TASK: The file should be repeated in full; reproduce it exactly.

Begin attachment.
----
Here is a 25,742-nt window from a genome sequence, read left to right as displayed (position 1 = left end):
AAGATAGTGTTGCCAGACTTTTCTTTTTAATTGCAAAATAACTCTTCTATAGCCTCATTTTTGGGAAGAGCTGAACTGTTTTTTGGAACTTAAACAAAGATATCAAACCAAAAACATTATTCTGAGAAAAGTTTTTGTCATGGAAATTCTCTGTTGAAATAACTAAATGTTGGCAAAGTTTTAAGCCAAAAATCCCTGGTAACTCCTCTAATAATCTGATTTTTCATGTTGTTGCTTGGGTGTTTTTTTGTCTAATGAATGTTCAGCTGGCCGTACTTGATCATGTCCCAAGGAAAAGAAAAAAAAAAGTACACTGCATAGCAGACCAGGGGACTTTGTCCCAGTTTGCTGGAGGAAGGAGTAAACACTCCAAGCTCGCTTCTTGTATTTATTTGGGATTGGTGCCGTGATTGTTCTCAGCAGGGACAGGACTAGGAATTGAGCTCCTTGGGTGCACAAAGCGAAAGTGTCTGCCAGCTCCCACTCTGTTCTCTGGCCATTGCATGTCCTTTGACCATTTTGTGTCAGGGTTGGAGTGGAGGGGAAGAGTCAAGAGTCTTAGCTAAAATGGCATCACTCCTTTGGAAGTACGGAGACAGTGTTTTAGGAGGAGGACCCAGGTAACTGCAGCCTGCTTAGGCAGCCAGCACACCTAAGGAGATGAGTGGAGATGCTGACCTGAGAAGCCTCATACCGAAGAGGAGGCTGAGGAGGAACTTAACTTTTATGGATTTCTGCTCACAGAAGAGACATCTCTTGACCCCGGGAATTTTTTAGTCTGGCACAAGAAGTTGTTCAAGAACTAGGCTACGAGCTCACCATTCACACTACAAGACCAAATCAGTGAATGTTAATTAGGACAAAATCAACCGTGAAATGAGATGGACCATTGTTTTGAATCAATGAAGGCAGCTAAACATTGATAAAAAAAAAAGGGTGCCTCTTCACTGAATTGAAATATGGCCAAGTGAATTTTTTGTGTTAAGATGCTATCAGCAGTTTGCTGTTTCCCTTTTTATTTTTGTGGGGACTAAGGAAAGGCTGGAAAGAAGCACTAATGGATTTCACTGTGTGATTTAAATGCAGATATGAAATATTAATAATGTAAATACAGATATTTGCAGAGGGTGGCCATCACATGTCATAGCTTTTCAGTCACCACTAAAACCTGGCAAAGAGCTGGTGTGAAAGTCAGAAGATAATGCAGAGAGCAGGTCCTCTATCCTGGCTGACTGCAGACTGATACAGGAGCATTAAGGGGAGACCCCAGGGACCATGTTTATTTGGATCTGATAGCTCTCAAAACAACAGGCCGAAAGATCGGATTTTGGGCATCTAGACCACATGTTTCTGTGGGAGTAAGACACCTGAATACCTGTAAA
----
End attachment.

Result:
Here is a 25,742-nt window from a genome sequence, read left to right as displayed (position 1 = left end):
AAGATAGTGTTGCCAGACTTTTCTTTTTAATTGCAAAATAACTCTTCTATAGCCTCATTTTTGGGAAGAGCTGAACTGTTTTTTGGAACTTAAACAAAGATATCAAACCAAAAACATTATTCTGAGAAAAGTTTTTGTCATGGAAATTCTCTGTTGAAATAACTAAATGTTGGCAAAGTTTTAAGCCAAAAATCCCTGGTAACTCCTCTAATAATCTGATTTTTCATGTTGTTGCTTGGGTGTTTTTTTGTCTAATGAATGTTCAGCTGGCCGTACTTGATCATGTCCCAAGGAAAAGAAAAAAAAAAGTACACTGCATAGCAGACCAGGGGACTTTGTCCCAGTTTGCTGGAGGAAGGAGTAAACACTCCAAGCTCGCTTCTTGTATTTATTTGGGATTGGTGCCGTGATTGTTCTCAGCAGGGACAGGACTAGGAATTGAGCTCCTTGGGTGCACAAAGCGAAAGTGTCTGCCAGCTCCCACTCTGTTCTCTGGCCATTGCATGTCCTTTGACCATTTTGTGTCAGGGTTGGAGTGGAGGGGAAGAGTCAAGAGTCTTAGCTAAAATGGCATCACTCCTTTGGAAGTACGGAGACAGTGTTTTAGGAGGAGGACCCAGGTAACTGCAGCCTGCTTAGGCAGCCAGCACACCTAAGGAGATGAGTGGAGATGCTGACCTGAGAAGCCTCATACCGAAGAGGAGGCTGAGGAGGAACTTAACTTTTATGGATTTCTGCTCACAGAAGAGACATCTCTTGACCCCGGGAATTTTTTAGTCTGGCACAAGAAGTTGTTCAAGAACTAGGCTACGAGCTCACCATTCACACTACAAGACCAAATCAGTGAATGTTAATTAGGACAAAATCAACCGTGAAATGAGATGGACCATTGTTTTGAATCAATGAAGGCAGCTAAACATTGATAAAAAAAAAAGGGTGCCTCTTCACTGAATTGAAATATGGCCAAGTGAATTTTTTGTGTTAAGATGCTATCAGCAGTTTGCTGTTTCCCTTTTTATTTTTGTGGGGACTAAGGAAAGGCTGGAAAGAAGCACTAATGGATTTCACTGTGTGATTTAAATGCAGATATGAAATATTAATAATGTAAATACAGATATTTGCAGAGGGTGGCCATCACATGTCATAGCTTTTCAGTCACCACTAAAACCTGGCAAAGAGCTGGTGTGAAAGTCAGAAGATAATGCAGAGAGCAGGTCCTCTATCCTGGCTGACTGCAGACTGATACAGGAGCATTAAGGGGAGACCCCAGGGACCATGTTTATTTGGATCTGATAGCTCTCAAAACAACAGGCCGAAAGATCGGATTTTGGGCATCTAGACCACATGTTTCTGTGGGAGTAAGACACCTGAATACCTGTAAA